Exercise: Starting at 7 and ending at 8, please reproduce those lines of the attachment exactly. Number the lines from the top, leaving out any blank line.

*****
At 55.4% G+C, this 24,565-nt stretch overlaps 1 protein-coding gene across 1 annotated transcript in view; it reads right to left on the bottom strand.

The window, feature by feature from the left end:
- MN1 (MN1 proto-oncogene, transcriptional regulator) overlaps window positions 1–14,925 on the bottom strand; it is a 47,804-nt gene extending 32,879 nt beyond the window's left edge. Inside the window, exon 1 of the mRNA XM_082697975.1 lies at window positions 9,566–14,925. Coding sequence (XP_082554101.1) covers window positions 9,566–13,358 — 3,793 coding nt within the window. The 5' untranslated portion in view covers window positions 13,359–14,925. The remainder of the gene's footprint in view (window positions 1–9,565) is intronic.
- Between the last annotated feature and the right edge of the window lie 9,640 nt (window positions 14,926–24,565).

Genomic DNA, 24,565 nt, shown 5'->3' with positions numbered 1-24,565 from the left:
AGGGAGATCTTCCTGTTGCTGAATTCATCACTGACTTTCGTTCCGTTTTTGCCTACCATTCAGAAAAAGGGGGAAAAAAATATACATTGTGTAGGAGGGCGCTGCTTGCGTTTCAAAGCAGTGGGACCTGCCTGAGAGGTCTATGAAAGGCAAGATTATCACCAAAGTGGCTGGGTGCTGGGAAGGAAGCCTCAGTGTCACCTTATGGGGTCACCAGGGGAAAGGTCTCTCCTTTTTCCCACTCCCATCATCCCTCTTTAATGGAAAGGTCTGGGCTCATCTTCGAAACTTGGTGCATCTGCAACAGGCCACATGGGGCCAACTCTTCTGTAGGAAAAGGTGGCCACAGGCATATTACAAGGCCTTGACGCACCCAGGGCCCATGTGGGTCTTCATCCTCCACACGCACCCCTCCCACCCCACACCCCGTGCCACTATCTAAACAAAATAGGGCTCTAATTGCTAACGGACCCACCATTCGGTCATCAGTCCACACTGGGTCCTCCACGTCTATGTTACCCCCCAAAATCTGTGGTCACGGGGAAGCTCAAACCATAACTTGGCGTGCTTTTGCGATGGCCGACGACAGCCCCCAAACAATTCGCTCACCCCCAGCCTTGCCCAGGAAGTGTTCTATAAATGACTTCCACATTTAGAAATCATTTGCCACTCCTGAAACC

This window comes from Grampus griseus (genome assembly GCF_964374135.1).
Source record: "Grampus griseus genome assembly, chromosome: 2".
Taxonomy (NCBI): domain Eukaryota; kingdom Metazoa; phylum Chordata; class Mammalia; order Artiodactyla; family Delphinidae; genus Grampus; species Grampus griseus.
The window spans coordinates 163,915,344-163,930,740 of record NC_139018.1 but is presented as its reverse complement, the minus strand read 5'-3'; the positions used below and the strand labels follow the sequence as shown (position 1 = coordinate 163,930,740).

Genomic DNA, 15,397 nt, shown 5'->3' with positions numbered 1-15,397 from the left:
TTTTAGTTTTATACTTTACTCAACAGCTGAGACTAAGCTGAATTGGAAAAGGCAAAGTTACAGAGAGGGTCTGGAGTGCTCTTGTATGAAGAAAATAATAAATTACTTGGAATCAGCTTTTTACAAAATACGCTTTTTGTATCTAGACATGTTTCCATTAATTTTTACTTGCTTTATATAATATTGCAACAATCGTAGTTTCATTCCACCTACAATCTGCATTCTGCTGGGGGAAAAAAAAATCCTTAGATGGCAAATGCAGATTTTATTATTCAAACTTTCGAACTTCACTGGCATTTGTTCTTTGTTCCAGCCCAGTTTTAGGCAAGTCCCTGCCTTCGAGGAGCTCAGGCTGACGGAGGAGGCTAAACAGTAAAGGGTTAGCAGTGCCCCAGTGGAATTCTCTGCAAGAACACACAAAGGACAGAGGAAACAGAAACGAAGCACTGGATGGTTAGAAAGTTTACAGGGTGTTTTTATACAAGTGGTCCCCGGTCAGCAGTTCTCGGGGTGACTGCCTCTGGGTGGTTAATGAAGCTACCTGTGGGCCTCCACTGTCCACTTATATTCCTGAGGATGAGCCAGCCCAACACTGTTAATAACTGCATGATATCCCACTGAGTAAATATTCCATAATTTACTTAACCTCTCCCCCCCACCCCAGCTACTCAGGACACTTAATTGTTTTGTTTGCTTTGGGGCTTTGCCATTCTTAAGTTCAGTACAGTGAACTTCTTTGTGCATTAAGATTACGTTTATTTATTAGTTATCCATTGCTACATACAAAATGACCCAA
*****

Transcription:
This window comes from Grampus griseus (genome assembly GCF_964374135.1).
Source record: "Grampus griseus genome assembly, chromosome: 2".